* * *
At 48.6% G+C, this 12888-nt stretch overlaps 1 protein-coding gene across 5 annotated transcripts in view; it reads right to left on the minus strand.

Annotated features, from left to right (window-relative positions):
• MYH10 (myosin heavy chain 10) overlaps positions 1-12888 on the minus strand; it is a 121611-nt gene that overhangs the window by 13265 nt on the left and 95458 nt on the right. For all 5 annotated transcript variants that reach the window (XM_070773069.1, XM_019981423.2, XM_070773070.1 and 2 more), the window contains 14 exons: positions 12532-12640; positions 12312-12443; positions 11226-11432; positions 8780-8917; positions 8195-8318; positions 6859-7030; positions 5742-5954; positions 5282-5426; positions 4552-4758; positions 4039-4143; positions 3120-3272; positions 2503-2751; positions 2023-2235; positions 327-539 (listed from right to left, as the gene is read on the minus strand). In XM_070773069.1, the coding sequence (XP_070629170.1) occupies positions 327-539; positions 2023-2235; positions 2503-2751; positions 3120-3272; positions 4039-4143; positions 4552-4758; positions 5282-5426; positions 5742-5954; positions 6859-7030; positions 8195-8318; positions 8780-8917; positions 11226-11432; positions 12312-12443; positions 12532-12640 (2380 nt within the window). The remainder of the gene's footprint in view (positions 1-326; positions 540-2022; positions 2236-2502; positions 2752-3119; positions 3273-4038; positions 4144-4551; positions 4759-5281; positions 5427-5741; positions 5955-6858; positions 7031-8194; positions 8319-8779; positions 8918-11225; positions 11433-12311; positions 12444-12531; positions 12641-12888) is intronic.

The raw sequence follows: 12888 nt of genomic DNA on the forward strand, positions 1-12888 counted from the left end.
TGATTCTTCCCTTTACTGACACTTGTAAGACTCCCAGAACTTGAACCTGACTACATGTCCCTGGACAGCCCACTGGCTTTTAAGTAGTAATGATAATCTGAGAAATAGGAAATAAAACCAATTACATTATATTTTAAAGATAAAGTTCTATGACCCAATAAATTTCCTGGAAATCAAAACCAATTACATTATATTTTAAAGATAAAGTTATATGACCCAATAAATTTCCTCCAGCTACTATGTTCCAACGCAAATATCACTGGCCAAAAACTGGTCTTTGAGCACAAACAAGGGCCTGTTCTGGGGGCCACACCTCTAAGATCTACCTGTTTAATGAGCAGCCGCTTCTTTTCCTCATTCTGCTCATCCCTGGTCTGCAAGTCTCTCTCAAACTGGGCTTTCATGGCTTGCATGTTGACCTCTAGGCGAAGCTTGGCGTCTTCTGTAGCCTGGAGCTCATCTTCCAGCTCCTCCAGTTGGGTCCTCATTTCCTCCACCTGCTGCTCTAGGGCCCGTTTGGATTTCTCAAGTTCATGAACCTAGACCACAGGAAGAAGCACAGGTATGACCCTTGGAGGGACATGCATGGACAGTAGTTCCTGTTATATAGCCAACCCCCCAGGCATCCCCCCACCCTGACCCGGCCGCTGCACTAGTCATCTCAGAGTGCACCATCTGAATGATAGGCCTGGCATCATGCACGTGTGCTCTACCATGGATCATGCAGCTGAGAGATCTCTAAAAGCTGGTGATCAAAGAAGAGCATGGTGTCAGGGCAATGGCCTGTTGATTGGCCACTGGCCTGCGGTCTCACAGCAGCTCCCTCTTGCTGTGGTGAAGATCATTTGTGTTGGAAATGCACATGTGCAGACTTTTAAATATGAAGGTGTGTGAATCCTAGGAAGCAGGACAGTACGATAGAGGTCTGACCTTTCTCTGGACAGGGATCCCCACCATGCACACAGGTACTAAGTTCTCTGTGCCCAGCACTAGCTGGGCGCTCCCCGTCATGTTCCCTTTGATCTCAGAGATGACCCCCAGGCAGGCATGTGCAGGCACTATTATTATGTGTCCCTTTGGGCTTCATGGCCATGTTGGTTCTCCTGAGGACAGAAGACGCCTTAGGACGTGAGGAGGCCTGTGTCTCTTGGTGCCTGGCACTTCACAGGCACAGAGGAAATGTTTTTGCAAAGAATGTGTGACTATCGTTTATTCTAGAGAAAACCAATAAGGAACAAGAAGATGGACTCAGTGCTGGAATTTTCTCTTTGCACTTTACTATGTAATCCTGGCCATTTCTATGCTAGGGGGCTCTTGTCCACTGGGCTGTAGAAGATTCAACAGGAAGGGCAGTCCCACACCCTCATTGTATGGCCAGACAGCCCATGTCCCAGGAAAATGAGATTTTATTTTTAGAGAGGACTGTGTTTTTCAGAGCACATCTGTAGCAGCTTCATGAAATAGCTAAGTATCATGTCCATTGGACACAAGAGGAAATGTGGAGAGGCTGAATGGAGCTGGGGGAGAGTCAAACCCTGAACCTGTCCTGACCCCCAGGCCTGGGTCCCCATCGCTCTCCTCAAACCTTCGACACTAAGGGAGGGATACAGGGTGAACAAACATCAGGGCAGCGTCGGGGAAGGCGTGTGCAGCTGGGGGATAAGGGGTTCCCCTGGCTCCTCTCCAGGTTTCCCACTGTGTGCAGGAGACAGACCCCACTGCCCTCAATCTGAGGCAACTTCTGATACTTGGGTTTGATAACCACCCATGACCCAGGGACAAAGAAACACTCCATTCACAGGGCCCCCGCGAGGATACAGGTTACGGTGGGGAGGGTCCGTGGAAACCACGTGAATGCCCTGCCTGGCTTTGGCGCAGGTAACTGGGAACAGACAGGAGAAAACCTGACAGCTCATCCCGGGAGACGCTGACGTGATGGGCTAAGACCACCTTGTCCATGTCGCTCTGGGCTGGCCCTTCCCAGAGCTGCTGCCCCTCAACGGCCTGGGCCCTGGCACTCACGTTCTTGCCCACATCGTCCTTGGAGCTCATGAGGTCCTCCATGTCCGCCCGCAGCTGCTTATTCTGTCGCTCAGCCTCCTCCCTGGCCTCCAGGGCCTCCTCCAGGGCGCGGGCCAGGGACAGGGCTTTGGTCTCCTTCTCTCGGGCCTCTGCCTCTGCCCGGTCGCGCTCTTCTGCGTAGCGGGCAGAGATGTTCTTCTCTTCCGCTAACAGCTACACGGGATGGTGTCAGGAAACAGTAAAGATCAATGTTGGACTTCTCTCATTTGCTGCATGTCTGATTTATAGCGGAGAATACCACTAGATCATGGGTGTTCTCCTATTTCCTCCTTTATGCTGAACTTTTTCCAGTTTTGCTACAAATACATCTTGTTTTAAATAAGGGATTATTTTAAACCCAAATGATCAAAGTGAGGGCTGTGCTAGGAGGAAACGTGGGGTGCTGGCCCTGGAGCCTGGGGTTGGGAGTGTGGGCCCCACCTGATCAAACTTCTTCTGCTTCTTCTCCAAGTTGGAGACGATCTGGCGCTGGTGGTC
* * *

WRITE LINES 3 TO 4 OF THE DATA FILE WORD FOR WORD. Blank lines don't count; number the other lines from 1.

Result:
• MYH10 (myosin heavy chain 10) overlaps positions 1-12888 on the minus strand; it is a 121611-nt gene that overhangs the window by 13265 nt on the left and 95458 nt on the right. For all 5 annotated transcript variants that reach the window (XM_070773069.1, XM_019981423.2, XM_070773070.1 and 2 more), the window contains 14 exons: positions 12532-12640; positions 12312-12443; positions 11226-11432; positions 8780-8917; positions 8195-8318; positions 6859-7030; positions 5742-5954; positions 5282-5426; positions 4552-4758; positions 4039-4143; positions 3120-3272; positions 2503-2751; positions 2023-2235; positions 327-539 (listed from right to left, as the gene is read on the minus strand). In XM_070773069.1, the coding sequence (XP_070629170.1) occupies positions 327-539; positions 2023-2235; positions 2503-2751; positions 3120-3272; positions 4039-4143; positions 4552-4758; positions 5282-5426; positions 5742-5954; positions 6859-7030; positions 8195-8318; positions 8780-8917; positions 11226-11432; positions 12312-12443; positions 12532-12640 (2380 nt within the window). The remainder of the gene's footprint in view (positions 1-326; positions 540-2022; positions 2236-2502; positions 2752-3119; positions 3273-4038; positions 4144-4551; positions 4759-5281; positions 5427-5741; positions 5955-6858; positions 7031-8194; positions 8319-8779; positions 8918-11225; positions 11433-12311; positions 12444-12531; positions 12641-12888) is intronic.

The raw sequence follows: 12888 nt of genomic DNA on the forward strand, positions 1-12888 counted from the left end.